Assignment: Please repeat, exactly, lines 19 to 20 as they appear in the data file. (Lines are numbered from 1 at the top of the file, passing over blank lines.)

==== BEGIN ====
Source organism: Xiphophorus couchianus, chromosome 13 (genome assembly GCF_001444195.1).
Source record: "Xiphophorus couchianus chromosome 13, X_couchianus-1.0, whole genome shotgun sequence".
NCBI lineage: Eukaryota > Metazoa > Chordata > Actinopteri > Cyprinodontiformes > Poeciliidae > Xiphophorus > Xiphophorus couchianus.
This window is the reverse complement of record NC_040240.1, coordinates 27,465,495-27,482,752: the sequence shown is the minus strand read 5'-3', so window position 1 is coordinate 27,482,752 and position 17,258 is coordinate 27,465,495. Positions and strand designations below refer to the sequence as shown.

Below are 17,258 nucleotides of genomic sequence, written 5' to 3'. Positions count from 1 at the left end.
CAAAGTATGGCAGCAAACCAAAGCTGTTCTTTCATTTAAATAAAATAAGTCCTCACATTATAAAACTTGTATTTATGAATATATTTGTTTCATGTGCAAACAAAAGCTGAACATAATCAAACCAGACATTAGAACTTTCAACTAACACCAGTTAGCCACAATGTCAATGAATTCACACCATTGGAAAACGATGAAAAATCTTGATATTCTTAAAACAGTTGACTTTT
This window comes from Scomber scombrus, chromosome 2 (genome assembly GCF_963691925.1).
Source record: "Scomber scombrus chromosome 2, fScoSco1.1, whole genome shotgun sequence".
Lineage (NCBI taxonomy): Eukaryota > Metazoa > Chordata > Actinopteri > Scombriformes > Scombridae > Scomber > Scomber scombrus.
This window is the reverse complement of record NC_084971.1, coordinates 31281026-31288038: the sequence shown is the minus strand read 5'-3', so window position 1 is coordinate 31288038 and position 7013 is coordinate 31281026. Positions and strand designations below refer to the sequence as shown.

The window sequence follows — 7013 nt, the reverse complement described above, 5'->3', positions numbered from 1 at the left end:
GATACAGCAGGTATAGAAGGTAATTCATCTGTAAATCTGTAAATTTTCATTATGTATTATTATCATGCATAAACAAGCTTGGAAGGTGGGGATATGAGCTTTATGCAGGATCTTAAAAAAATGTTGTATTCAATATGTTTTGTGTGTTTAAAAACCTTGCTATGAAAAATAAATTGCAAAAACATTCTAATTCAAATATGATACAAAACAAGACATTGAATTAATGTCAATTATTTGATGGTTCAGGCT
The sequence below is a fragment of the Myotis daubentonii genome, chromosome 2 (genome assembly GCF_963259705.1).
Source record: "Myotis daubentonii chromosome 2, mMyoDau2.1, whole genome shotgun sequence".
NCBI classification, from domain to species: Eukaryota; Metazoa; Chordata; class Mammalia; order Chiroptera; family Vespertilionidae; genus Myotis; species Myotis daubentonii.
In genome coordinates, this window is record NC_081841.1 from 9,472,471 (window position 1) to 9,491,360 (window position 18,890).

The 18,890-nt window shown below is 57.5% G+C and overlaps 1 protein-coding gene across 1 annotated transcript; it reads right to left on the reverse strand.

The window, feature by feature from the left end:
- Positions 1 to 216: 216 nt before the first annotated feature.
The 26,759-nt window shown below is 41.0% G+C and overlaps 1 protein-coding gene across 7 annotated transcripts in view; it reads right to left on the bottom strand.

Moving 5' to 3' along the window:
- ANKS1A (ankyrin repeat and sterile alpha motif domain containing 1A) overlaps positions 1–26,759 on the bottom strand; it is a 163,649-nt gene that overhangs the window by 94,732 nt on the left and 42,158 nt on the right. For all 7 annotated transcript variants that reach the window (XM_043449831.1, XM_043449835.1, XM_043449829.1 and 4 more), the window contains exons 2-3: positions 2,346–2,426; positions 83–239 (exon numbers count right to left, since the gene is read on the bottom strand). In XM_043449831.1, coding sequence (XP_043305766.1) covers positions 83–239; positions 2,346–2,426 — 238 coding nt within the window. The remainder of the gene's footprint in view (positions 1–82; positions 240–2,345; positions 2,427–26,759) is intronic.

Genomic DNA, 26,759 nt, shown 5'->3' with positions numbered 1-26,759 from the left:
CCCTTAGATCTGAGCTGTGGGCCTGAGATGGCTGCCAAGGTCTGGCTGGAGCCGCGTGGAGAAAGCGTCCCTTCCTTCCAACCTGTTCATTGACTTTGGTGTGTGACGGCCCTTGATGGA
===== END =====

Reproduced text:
- Positions 1 to 216: 216 nt before the first annotated feature.
The 26,759-nt window shown below is 41.0% G+C and overlaps 1 protein-coding gene across 7 annotated transcripts in view; it reads right to left on the bottom strand.